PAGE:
Auxiliary Forward Lighting Conspicuity Study (NHTSA) - Stromtrooper Forum : Suzuki V-Strom Motorcycle Forums
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post #1 of 22 Old 03-18-2019, 09:57 AM Thread Starter
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Auxiliary Forward Lighting Conspicuity Study (NHTSA)

I'd be surprised if this hasn't been posted/linked to previously on the forum. But I did a quick search and didn't find it, so I thought I'd post it up.

While researching adding auxiliary LED lights to my Wee, I ran across a motorcycle-specific 2011 study conducted by the NHTSA.

Motorcycle Conspicuity and The Effect of Auxiliary Forward Lighting


They tested the assessments of left-turning drivers as to whether it was safe to turn as vehicles (including motorcycles) approached. The motorcycles were equipped with various forms of auxiliary forward lighting: low-mounted lights, high-mounted lights, fork-mounted LED arrays, and modulated headlights.

The report is super detailed, and contains WAYYY more information than my short attention span is capable of dealing with. But a quick glance shows some interesting results.

If I'm reading it correctly, auxiliary forward lighting wasn't shown to increase the safety margin (in terms of distance). However, and most importantly, the data suggested that added forward lighting did decrease the probability of drivers turning in front of a motorcycle with an "unsafe safety margin".

The relevant quote from the Conclusion section (highlighting mine):

"Although the results of this study did not provide any evidence that the experimental lighting
treatments on the motorcycle influenced the mean safety margin (judgment of the last safe
moment to turn in front of an approaching motorcycle), there was evidence that the experimental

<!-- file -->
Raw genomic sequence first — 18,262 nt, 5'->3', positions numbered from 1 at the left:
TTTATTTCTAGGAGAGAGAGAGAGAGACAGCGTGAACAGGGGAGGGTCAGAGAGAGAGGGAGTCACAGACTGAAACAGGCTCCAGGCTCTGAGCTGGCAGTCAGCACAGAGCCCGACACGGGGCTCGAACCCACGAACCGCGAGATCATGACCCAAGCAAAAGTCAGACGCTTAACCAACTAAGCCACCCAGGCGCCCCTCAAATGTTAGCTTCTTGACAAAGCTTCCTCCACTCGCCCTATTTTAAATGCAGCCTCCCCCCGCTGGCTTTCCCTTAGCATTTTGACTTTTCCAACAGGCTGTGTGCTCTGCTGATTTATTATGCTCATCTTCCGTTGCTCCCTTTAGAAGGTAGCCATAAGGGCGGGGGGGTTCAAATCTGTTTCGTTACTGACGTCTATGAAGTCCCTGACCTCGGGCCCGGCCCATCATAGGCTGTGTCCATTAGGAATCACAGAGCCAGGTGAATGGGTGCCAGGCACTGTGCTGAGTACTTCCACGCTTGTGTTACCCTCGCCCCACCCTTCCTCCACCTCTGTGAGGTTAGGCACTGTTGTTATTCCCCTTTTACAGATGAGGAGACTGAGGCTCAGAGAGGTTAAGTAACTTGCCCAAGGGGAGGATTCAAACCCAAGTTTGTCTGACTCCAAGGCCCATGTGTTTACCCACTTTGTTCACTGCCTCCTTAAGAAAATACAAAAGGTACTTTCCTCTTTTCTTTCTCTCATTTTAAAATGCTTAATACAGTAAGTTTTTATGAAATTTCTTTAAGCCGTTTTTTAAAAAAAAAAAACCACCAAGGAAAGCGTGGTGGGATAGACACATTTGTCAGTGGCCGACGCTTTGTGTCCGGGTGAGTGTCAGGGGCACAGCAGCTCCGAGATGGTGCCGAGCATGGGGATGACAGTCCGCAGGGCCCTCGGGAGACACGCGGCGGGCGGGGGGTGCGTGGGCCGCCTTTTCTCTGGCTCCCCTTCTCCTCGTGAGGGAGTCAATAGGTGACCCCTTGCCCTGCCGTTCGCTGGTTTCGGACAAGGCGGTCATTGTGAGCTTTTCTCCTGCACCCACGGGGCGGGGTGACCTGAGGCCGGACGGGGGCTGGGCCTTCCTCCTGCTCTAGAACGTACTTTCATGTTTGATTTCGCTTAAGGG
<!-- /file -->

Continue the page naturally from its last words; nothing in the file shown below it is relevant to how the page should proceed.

lighting treatments significantly reduced the occurrence of short safety margins. This suggests
that enhancing the forward lighting on motorcycles during the daytime may be effective at
reducing the probability that drivers will turn in front of the motorcycle
with an unsafe short
safety margin. "

It might make for interesting reading for someone with a more developed frontal lobe and a longer attention spa.....SQUIRREL!!
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Last edited by ScottKY; 03-18-2019 at 11:22 AM.
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post #2 of 22 Old 03-18-2019, 06:20 PM
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My observation is that motorcycles with yellow auxiliary lights mounted lower than the headlight (to give the triangle of light effect) are the most noticeable. The aux lights need to be yellow to distinguish them from headlights.

Also the forward facing lights should not be bright to the point of causing a blinding ball-o-light type of effect. That just makes the bike harder to locate spatially.

All my opinion of course but I did mount yellow lights on my bike and have them set up not to blind on-coming traffic (thread here).



Yea I know that you need to ride like your invisible and people pull out in front of fire trucks with their sirens on. Still I believe that you can try to help drivers see you. It does make me feel better, yes!
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Last edited by Spec; 03-18-2019 at 07:31 PM.
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post #3 of 22 Old 03-18-2019, 06:29 PM
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It's good to bring attention to it every once in a while. The importance of alight triangle has come up in several papers on avoiding cars turning in front of motorcycles. The triangle not only gets peoples attention it helps them estimate closing speed better than just a headlight.



Having different colored lights helps a lot also. Our stock headlights are a yellowish color while most auxiliary LEDs are a hot white.
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post #4 of 22 Old 03-18-2019, 08:39 PM